Magnificent women in their flying machines brought to life at RAF Cosford

Living History

An exhibition at the Cosford attraction will look at the role played by of women aviators, including the tragic story of Amy Johnson, who set numerous long-distance records during the 1930s and flew in the Second World War as part of the Air Transport Auxiliary.

Johnson was a regular and popular visitor to wartime RAF Cosford, which carved its own place in women’s aviation history by becoming the home of one of only two all-woman ATA units in Britain.

Theses women pilots were tasked with flying Spitfires and other aircraft to where they were needed.

It was run by Mrs Marion Wilberforce and many of the small pool of women pilots, who came from all over the world, had to have cushions to make sure they could reach the rudder pedals.

There were many visiting ATA pilots to the Shropshire base, and among them in the early war years was Amy Mollinson – better known as Amy Johnson – who had become a household name, and had a pre-war connection with the county as a member of the Midland Gliding Club on the Long Mynd.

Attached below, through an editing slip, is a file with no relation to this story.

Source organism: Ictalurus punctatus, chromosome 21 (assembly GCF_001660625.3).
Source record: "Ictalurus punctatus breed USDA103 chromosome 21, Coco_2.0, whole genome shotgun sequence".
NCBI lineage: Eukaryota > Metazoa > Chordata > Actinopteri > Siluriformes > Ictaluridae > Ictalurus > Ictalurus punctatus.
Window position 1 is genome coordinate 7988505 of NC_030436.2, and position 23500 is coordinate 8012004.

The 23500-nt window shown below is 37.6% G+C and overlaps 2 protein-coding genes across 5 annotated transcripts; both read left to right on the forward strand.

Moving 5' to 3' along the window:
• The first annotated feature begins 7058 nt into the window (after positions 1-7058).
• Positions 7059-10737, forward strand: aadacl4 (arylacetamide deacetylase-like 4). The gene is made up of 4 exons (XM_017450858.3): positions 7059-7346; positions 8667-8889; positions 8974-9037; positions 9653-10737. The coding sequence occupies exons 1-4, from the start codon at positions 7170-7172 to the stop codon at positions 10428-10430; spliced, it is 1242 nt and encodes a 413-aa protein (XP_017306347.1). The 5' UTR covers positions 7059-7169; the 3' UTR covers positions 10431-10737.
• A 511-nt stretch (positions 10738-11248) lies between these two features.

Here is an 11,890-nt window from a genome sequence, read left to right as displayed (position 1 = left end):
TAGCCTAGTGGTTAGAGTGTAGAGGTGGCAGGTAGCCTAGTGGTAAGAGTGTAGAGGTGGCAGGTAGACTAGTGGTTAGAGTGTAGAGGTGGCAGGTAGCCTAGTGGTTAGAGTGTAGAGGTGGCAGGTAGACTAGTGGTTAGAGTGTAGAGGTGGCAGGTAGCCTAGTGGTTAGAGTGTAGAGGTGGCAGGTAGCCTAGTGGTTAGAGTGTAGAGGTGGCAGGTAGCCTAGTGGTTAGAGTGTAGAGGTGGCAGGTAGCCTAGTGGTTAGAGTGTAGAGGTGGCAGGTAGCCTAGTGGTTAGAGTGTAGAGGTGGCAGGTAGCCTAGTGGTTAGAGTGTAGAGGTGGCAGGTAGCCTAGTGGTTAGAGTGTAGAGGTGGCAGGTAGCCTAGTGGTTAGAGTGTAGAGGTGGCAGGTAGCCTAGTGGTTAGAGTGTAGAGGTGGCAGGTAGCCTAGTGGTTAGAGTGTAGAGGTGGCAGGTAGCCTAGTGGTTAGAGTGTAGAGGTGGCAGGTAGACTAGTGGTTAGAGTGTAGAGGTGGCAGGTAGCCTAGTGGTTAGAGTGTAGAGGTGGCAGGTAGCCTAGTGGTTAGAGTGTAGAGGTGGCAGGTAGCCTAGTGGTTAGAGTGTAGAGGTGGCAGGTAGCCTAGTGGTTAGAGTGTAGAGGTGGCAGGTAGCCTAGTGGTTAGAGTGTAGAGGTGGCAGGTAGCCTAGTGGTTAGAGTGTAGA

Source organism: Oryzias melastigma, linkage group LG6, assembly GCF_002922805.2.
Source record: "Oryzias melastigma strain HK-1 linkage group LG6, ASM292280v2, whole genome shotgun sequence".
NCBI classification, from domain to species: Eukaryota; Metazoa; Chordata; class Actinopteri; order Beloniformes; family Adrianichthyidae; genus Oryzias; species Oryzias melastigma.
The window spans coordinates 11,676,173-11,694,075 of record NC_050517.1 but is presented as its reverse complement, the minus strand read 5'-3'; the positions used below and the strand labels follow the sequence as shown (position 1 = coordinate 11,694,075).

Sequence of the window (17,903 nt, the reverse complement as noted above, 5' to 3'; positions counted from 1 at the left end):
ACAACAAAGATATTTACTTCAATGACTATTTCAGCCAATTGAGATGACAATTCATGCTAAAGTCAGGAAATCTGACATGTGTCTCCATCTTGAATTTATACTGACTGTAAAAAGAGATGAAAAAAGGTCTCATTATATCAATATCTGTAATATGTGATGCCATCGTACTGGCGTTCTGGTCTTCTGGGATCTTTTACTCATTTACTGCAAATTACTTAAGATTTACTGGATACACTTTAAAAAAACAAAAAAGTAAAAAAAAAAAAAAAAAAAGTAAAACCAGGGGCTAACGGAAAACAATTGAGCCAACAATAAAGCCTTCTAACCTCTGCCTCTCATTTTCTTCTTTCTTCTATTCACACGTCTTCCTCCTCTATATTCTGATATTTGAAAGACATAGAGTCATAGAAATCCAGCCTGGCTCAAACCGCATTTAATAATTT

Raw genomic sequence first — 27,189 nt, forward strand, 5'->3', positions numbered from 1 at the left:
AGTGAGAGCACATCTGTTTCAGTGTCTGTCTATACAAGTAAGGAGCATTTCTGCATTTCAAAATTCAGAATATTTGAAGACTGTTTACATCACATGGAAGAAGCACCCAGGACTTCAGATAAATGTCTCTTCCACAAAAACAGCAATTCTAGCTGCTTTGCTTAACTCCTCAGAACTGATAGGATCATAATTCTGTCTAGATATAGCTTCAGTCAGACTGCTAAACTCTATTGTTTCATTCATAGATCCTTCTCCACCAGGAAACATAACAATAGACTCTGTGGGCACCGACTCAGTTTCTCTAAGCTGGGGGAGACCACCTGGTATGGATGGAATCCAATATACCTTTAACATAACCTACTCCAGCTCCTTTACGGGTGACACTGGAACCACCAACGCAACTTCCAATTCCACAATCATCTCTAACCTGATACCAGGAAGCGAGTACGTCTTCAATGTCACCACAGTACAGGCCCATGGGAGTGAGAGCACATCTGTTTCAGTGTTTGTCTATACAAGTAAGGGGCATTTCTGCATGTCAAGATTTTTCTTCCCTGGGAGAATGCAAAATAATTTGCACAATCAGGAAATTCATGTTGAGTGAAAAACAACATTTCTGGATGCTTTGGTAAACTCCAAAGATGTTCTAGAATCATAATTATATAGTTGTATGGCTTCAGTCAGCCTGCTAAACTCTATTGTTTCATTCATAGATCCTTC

But it was a story to end in tragedy, as she was killed in January 1941 when her aircraft crashed into the River Thames during an ATA flight.

The focus on Johnson will be part of a programme of events at the museum celebrating some of aviation’s most inspirational women, running from May 27 to 31.

Taking place in the museum’s Hangar One at 11am and 2pm each day, a news reporter will interview “Amy” about her childhood, gaining her pilot’s licence and attempting to break the world record flying to Australia.

The future of women in aviation will be represented by three female museum apprentices who will be working on panels from the Handley Page Hampden currently being restored at the museum.

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